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HIV/AIDS is everyone's concern

NUSU President Joshua Fortier ties a ribbon on the Tree of Hope Friday during a a special ceremony held in the main Education Centre foyer to recognize the most devastating diseases of our time.

NUSU President Joshua Fortier ties a ribbon on the Tree of Hope Friday during a a special ceremony held in the main Education Centre foyer to recognize the most devastating diseases of our time.

There is no cure, there is no vaccine and all Canadians are likely at risk for HIV. The Canadian AIDS Society statistics show that there are 58,000 reported Canadians currently living with HIV/AIDS in Canada a sobering statistic that makes HIV/AIDS everyone's concern.

AIDS Committee of North Bay and Area (ACNBA) staff and volunteers have been busy all week bringing the AIDS Awareness Week theme message ‘Leadership’ out into the community. Today officials from Nipissing University and Canadore College, NUSU/CSRC, along with Mayor Vic Fedeli and Lindsay Furlong from MP Anthony Rota’s office joined the ACNBA staff for a special ceremony held in the main Education Centre foyer to recognize the most devastating diseases of our time and how each of us can make a difference.

In thanking everyone for supporting the event Executive Director Dr. Stacey L. Mayhall said that the devastation HIV/AIDS brings to a community it is important to remember that there is hope for a cure.

“We are here to offer a Red Ribbon to a Tree of Hope. It’s a small symbol, representing big dreams,” she read from a prepared statement.

“We are here, because we know the devastation that HIV/AIDS has had on our world, our country and our community,” she continued.

“But while much of what we’ve heard is negative, our purpose here this morning is to show hope. Hope that someday soon we won’t have to have ceremonies, because there won’t be a need.”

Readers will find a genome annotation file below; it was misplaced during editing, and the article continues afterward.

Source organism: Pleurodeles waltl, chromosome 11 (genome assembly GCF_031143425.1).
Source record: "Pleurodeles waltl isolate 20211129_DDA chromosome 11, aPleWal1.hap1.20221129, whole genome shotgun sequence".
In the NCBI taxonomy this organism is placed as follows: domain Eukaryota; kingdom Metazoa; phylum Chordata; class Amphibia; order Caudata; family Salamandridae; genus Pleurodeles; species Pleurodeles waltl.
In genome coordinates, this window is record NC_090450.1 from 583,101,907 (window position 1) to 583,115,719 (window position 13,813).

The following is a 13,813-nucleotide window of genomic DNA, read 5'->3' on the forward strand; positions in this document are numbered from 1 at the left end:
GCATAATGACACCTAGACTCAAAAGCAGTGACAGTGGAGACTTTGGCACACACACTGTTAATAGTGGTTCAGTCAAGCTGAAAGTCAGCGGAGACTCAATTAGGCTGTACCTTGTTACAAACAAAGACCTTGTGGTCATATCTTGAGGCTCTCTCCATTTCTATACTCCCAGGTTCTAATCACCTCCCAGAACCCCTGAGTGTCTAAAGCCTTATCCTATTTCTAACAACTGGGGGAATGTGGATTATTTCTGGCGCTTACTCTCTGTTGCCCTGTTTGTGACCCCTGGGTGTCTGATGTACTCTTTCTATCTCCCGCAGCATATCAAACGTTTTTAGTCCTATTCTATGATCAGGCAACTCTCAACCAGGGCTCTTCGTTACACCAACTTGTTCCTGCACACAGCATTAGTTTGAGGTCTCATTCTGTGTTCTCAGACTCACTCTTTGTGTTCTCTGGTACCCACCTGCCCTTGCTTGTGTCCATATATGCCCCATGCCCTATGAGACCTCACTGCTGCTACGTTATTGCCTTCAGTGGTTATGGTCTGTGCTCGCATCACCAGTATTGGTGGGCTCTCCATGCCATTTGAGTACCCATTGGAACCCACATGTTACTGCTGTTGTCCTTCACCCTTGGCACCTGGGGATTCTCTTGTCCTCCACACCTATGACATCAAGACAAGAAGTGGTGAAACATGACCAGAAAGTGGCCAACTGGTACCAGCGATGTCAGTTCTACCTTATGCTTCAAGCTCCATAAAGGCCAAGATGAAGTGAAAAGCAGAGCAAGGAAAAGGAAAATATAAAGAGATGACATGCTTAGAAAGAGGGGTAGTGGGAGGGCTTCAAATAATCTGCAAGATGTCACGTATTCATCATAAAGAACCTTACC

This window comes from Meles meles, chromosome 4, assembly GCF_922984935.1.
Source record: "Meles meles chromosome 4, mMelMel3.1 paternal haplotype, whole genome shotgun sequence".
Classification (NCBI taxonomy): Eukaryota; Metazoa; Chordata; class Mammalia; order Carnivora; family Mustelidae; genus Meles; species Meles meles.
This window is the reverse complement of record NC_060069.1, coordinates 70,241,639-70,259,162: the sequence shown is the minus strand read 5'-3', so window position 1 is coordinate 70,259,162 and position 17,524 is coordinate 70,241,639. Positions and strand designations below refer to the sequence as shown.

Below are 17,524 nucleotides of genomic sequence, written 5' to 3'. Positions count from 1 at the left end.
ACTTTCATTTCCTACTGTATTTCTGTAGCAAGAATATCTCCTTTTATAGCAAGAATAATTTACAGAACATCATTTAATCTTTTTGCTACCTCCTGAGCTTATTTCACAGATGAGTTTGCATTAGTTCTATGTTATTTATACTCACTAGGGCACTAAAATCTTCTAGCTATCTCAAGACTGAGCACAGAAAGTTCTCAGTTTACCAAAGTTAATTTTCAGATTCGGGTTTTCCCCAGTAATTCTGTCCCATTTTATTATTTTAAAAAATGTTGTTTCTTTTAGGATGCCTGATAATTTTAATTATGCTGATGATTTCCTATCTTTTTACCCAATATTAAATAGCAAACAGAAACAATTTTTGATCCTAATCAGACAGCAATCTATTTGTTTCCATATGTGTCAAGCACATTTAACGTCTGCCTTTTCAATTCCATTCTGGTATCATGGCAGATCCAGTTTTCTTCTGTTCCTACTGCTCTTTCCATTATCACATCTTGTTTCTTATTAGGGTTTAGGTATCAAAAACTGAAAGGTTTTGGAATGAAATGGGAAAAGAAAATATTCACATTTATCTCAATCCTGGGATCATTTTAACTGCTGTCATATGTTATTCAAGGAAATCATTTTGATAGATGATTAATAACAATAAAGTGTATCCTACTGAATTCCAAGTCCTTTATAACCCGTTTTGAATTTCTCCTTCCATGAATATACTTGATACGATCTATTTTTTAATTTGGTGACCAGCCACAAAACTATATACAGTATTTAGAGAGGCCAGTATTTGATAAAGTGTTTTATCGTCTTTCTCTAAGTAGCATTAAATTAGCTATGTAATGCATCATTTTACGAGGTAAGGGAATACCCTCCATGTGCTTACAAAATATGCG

Monday December 1st is World AIDS Day and ACNBA will mark the end of their awareness week with the Educate-A-Thon at Nipissing Library Lecture Room from 9am to 7pm.
Local art galleries will also mark the day by participating in A Day Without Art by covering works of art to signify the impact HIV/AIDS has had on the arts community.

To help out or for more information visit the office located at 269 Main St. West, Suite 201.

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•58,000 people in Canada are currently living with HIV and AIDS. Of these people, about one-quarter (27%) are unaware of their HIV status, with 2, 558 new cases of HIV reported in 2006.

•It is estimated that 11 people are newly infected with HIV in Canada daily.

•Since 2002, the number of people in Canada infected with HIV has increased by 16%.
This year, approximately 3,400 people will be infected with HIV.

•At 39.6%, men who have sex with men (MSM) account for the largest proportion of newly reported positive HIV test reports.

•Women now account for approximately one-fifth of all people living with HIV/AIDS in
Canada. This is in contrast to the period of 1985 to 1995, when women accounted for about one-tenth of people living with HIV/AIDS in Canada. Nearly 75% of new infections among women can be attributed to heterosexual transmission. In 2006, women represented 27.8% of all new HIV test reports.

•People who use injection drugs represent 19.3% of total positive HIV test reports among adults.

•The infection rate for Aboriginal people is 7.5%, while Aboriginal people represent approximately 3% of the Canadian population.

•People from countries where HIV is endemic are over-represented. While they comprise only 1.5% of the Canadian population, their estimated infection rate is almost 13 times higher than among other Canadians.

•Of positive HIV tests reports, the age group with the largest number of new infections is that of 30 to 39 year olds for both men (39.1%) and women (36%).

•As a group, heterosexual men and women accounted for just under one third of all positive HIV test reports in 2006. This exposure category has steadily increased from 7.5% of all infections in 1995.

•The total number of reported AIDS diagnoses in Canada for the year 2006 was 255.
This is dramatically lower than the year of the highest number of AIDS diagnoses, 1993 with 1,827.

Source:
Public Health Agency of Canada. HIV and AIDS in Canada Surveillance Report to December 31, 2006. Ottawa: November 2007.

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